- - Tuesday, October 10, 2017

MONROVIA, Liberia | After waiting in line all day on Tuesday to cast her vote at the St. Theresa Convent school for girls near this capital city’s seafront, Mary Monji and others sat on plastic lawn chairs in a bar waiting for the election results to start streaming on television.

“We are anxiously waiting for change,” said the 30-year-old mother of three. “We want a good leader who will solve our problems, not a dictator. We are praying so that God listens to us.”

In a continent where democracy and political freedoms are frequently under siege, the peaceful transfer of power in this poor but proud nation stands out as a rare reason for hope.

Ms. Monji and many others here are supporting Vice President Joseph Boakai, who is facing stiff competition from ex-soccer star George Weah. A total of 18 other presidential candidates are also running to succeed President Ellen Johnson Sirleaf, a 2011 Nobel Peace Prize laureate who is honoring a pledge to step down after two terms and 11 years in power.

Voters here say they want a government that will improve the fragile economy, no matter who emerges as the next president.

“We need jobs for youths,” said Joseph Togar, 20, a University of Liberia student. “Many youths here have completed their university education, but there are no jobs at all. Some are engaging in criminal activities. We need a president who will solve this problem and also lower the cost of living.”

Deputy Police Inspector General Ibrahem Kromah said more than 6,000 police officers were deployed to help more than 2 million voters, including monitoring poll workers to prevent ballot stuffing.

“The police will be protecting the process of elections and its integrity while carrying out regular police work. We shall not be meddling in the electoral process,” said Mr. Kromah. “We’ll make sure the transition goes on peacefully.”

Tuesday’s election is set to become the first time a democratically elected president handed power to a democratically elected successor in Liberia’s history. Provisional results were expected by Thursday night, but election officials have until Oct. 25 to confirm the results and schedule a runoff if nobody wins a majority.

Ms. Sirleaf has remained neutral throughout the campaign and has not campaigned for her deputy, prompting many Boakai supporters to accuse her of sabotaging their candidate.

“Sirleaf has performed poorly as the president of this country, but our deputy will fix all the problems she created,” said Ms. Monji. “The president is afraid because she knows that her deputy will perform better than her.”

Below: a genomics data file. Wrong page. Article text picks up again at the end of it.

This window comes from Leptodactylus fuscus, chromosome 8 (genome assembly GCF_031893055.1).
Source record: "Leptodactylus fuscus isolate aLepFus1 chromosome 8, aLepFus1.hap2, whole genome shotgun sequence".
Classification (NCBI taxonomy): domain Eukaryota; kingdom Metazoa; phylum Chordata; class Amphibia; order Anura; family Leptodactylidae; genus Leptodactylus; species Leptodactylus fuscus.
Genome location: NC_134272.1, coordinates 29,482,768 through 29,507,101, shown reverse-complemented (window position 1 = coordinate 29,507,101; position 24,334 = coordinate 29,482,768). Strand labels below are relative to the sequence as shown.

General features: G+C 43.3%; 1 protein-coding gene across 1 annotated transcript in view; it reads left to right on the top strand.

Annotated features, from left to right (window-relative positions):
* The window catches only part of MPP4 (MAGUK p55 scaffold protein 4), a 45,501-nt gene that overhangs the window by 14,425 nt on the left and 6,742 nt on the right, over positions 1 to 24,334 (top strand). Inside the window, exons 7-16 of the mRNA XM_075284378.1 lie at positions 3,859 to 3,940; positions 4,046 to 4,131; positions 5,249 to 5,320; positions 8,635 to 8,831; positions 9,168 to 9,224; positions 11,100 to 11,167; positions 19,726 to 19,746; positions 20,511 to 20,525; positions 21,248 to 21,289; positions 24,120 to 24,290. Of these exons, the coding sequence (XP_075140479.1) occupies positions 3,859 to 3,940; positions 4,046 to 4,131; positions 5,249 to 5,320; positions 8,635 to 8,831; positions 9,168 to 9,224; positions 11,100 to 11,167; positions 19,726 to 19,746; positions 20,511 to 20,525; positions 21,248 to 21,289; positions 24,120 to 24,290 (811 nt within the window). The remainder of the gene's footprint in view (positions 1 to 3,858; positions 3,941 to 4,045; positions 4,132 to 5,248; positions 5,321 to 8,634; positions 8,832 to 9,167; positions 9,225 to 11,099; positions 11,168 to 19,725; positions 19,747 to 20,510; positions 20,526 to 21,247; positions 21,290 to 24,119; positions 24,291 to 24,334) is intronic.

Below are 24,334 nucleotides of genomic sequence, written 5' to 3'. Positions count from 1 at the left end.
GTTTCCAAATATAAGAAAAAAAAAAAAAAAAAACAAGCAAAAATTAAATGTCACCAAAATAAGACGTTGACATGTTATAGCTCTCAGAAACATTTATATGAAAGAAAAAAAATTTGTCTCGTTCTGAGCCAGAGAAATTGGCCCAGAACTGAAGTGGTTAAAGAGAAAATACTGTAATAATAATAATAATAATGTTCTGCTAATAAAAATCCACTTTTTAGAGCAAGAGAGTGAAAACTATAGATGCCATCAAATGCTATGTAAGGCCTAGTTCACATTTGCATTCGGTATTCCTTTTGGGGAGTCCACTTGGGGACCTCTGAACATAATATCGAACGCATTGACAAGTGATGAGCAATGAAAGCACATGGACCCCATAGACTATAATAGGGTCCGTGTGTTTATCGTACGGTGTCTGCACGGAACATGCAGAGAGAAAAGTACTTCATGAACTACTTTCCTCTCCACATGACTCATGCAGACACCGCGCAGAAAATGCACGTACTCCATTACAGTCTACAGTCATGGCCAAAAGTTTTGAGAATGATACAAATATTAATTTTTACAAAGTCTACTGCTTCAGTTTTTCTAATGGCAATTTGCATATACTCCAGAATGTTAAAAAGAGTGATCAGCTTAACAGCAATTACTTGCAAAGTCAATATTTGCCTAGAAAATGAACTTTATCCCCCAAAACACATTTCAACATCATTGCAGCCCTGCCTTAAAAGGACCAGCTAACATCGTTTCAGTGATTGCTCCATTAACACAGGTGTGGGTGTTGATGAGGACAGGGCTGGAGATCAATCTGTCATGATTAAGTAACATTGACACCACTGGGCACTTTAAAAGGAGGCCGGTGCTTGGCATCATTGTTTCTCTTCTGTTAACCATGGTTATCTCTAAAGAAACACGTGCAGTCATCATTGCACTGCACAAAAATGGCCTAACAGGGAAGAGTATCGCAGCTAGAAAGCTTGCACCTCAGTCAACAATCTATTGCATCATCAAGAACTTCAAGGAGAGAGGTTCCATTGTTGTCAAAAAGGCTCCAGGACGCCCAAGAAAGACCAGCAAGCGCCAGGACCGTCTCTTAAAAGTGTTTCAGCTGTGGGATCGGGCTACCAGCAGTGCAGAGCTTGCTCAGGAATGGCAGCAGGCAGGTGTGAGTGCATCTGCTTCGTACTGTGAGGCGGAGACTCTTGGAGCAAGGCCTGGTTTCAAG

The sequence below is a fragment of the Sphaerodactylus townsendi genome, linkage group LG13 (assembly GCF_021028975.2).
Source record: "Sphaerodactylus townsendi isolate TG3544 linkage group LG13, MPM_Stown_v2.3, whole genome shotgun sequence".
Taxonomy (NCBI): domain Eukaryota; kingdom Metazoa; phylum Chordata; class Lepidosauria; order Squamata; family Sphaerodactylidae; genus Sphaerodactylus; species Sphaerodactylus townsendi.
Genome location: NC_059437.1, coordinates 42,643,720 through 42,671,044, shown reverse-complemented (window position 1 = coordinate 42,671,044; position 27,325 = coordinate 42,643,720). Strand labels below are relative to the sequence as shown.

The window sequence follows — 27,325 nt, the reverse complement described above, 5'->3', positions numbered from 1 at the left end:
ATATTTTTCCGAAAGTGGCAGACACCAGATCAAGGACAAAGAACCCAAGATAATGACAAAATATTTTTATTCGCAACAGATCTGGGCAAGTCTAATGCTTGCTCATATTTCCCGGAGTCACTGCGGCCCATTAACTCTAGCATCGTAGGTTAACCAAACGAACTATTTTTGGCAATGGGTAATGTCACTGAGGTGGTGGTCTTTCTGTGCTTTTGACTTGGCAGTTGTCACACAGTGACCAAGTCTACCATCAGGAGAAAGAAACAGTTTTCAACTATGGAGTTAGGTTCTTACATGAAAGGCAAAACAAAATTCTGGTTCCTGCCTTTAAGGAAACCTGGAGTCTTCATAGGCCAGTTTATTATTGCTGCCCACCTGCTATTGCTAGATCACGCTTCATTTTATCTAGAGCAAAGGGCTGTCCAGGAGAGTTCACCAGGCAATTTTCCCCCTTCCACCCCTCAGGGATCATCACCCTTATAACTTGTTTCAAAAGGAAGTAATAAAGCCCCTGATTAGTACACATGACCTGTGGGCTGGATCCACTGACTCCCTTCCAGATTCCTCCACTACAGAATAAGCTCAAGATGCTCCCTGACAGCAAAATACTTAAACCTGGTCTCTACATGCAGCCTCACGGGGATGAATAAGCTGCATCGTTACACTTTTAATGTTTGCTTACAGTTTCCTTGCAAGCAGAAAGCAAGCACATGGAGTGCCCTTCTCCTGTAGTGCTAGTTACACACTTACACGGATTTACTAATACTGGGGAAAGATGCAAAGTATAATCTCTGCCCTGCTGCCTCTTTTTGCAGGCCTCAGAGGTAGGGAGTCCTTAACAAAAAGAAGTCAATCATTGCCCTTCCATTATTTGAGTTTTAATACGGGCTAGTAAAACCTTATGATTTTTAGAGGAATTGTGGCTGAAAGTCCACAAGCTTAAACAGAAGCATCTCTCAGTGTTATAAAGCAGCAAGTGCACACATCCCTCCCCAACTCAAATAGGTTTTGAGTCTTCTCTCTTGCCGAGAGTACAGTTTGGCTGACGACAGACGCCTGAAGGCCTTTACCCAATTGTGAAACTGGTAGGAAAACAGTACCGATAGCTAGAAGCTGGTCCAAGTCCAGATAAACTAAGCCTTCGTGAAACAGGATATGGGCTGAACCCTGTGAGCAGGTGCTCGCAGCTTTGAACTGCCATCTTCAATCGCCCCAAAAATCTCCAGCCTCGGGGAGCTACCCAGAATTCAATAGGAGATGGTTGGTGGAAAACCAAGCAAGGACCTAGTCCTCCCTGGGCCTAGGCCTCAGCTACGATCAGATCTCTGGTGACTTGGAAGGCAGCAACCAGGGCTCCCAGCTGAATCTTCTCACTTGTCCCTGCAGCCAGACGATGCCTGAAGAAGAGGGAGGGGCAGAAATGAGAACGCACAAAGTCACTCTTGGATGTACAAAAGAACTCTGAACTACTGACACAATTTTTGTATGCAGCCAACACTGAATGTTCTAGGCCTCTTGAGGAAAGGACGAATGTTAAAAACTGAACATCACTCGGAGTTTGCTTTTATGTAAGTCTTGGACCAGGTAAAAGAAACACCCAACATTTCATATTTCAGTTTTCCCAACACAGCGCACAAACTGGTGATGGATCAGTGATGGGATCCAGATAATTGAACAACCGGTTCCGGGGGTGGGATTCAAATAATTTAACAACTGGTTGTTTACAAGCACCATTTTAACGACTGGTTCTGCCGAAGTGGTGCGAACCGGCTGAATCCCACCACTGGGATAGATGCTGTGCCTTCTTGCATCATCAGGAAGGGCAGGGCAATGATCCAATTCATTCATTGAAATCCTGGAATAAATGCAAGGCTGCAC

The outgoing president took over this West African nation in 2006, three years after a bloody civil war that began three years earlier when rebels forced out her predecessor, Charles Taylor. That came on top of other major civil conflicts in the 1990s that killed 250,000 and the 2015 Ebola crisis that claimed more than 11,000 lives.

Taylor was later convicted at the International Criminal Court on charges of crimes against humanity for supporting rebel troops in neighboring Sierra Leone’s brutal civil war. He is currently serving a 50-year prison sentence in Britain.

Now Ms. Sirleaf has been urging Liberians to maintain peace during the election so that the country may not plunge into chaos again.

“We cannot go back to conflict,” said the president, addressing the nation recently. “Our country was set back over 30 years because of conflict. The underpinnings of everything we have done is the peace that we have secured, and that was not easy.”

Mr. Weah, the best-known challenger, has accused the Sirleaf government of failing to combat corruption, maintain security or grow the economy.

“I’m confident of winning this election,” said Mr. Weah, who has chosen Taylor’s ex-wife, Jewel Howard Taylor, as his running mate. “The president and her government [have] failed to deliver what she promised Liberian people. I’m going to create jobs for our people and also to ensure we have good roads.”

Observers said voters’ memories of Taylor’s reign would play a big role in the election.

“I think Liberians are interested in any of the presidential candidates who [are] ready to address their issues like lowering the cost of living, creat[ing] jobs and reviv[ing] the economy,” said Otto Saah, a human rights activist. “Taylor is still [a] very influential leader in our politics today because he was very charismatic and loved by many people. This can probably favor Weah, who has nominated his wife as deputy.”

 


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